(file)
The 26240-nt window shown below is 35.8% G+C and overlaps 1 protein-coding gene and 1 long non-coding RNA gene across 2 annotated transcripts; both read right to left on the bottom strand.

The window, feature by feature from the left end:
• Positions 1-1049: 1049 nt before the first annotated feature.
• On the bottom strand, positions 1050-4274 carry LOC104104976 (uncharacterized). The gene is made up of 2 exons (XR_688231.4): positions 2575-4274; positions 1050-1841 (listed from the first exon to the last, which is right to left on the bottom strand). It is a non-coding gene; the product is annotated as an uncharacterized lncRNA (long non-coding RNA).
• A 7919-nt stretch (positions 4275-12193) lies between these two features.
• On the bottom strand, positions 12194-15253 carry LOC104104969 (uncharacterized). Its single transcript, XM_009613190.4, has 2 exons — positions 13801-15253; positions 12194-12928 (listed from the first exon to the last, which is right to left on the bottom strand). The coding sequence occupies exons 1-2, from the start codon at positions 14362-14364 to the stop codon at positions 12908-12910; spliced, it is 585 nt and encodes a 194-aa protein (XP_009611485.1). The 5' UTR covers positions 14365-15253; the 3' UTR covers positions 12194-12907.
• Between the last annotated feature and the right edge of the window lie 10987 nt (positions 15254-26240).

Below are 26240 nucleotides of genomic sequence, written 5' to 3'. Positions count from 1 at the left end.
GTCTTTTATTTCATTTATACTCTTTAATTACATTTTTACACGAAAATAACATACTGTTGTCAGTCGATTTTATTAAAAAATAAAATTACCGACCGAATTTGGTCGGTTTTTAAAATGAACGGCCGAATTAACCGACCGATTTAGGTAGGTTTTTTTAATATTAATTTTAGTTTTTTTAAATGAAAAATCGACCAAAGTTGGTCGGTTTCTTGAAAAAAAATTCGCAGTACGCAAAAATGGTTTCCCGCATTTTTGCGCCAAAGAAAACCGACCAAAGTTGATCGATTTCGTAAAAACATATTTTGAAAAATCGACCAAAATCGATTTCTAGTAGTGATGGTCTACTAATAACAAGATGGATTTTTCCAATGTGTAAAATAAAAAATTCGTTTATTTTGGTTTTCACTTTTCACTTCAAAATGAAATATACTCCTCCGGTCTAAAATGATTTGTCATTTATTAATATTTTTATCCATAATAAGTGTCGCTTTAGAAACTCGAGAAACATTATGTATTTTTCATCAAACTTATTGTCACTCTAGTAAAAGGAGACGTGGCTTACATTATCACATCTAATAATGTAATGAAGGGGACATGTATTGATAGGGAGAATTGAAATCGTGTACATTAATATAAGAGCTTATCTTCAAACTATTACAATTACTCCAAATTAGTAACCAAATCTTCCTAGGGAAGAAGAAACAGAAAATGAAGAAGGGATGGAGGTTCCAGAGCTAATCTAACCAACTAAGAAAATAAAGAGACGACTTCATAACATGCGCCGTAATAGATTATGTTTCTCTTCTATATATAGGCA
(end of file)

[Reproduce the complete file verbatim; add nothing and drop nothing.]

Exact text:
The 26240-nt window shown below is 35.8% G+C and overlaps 1 protein-coding gene and 1 long non-coding RNA gene across 2 annotated transcripts; both read right to left on the bottom strand.

The window, feature by feature from the left end:
• Positions 1-1049: 1049 nt before the first annotated feature.
• On the bottom strand, positions 1050-4274 carry LOC104104976 (uncharacterized). The gene is made up of 2 exons (XR_688231.4): positions 2575-4274; positions 1050-1841 (listed from the first exon to the last, which is right to left on the bottom strand). It is a non-coding gene; the product is annotated as an uncharacterized lncRNA (long non-coding RNA).
• A 7919-nt stretch (positions 4275-12193) lies between these two features.
• On the bottom strand, positions 12194-15253 carry LOC104104969 (uncharacterized). Its single transcript, XM_009613190.4, has 2 exons — positions 13801-15253; positions 12194-12928 (listed from the first exon to the last, which is right to left on the bottom strand). The coding sequence occupies exons 1-2, from the start codon at positions 14362-14364 to the stop codon at positions 12908-12910; spliced, it is 585 nt and encodes a 194-aa protein (XP_009611485.1). The 5' UTR covers positions 14365-15253; the 3' UTR covers positions 12194-12907.
• Between the last annotated feature and the right edge of the window lie 10987 nt (positions 15254-26240).

Below are 26240 nucleotides of genomic sequence, written 5' to 3'. Positions count from 1 at the left end.
GTCTTTTATTTCATTTATACTCTTTAATTACATTTTTACACGAAAATAACATACTGTTGTCAGTCGATTTTATTAAAAAATAAAATTACCGACCGAATTTGGTCGGTTTTTAAAATGAACGGCCGAATTAACCGACCGATTTAGGTAGGTTTTTTTAATATTAATTTTAGTTTTTTTAAATGAAAAATCGACCAAAGTTGGTCGGTTTCTTGAAAAAAAATTCGCAGTACGCAAAAATGGTTTCCCGCATTTTTGCGCCAAAGAAAACCGACCAAAGTTGATCGATTTCGTAAAAACATATTTTGAAAAATCGACCAAAATCGATTTCTAGTAGTGATGGTCTACTAATAACAAGATGGATTTTTCCAATGTGTAAAATAAAAAATTCGTTTATTTTGGTTTTCACTTTTCACTTCAAAATGAAATATACTCCTCCGGTCTAAAATGATTTGTCATTTATTAATATTTTTATCCATAATAAGTGTCGCTTTAGAAACTCGAGAAACATTATGTATTTTTCATCAAACTTATTGTCACTCTAGTAAAAGGAGACGTGGCTTACATTATCACATCTAATAATGTAATGAAGGGGACATGTATTGATAGGGAGAATTGAAATCGTGTACATTAATATAAGAGCTTATCTTCAAACTATTACAATTACTCCAAATTAGTAACCAAATCTTCCTAGGGAAGAAGAAACAGAAAATGAAGAAGGGATGGAGGTTCCAGAGCTAATCTAACCAACTAAGAAAATAAAGAGACGACTTCATAACATGCGCCGTAATAGATTATGTTTCTCTTCTATATATAGGCA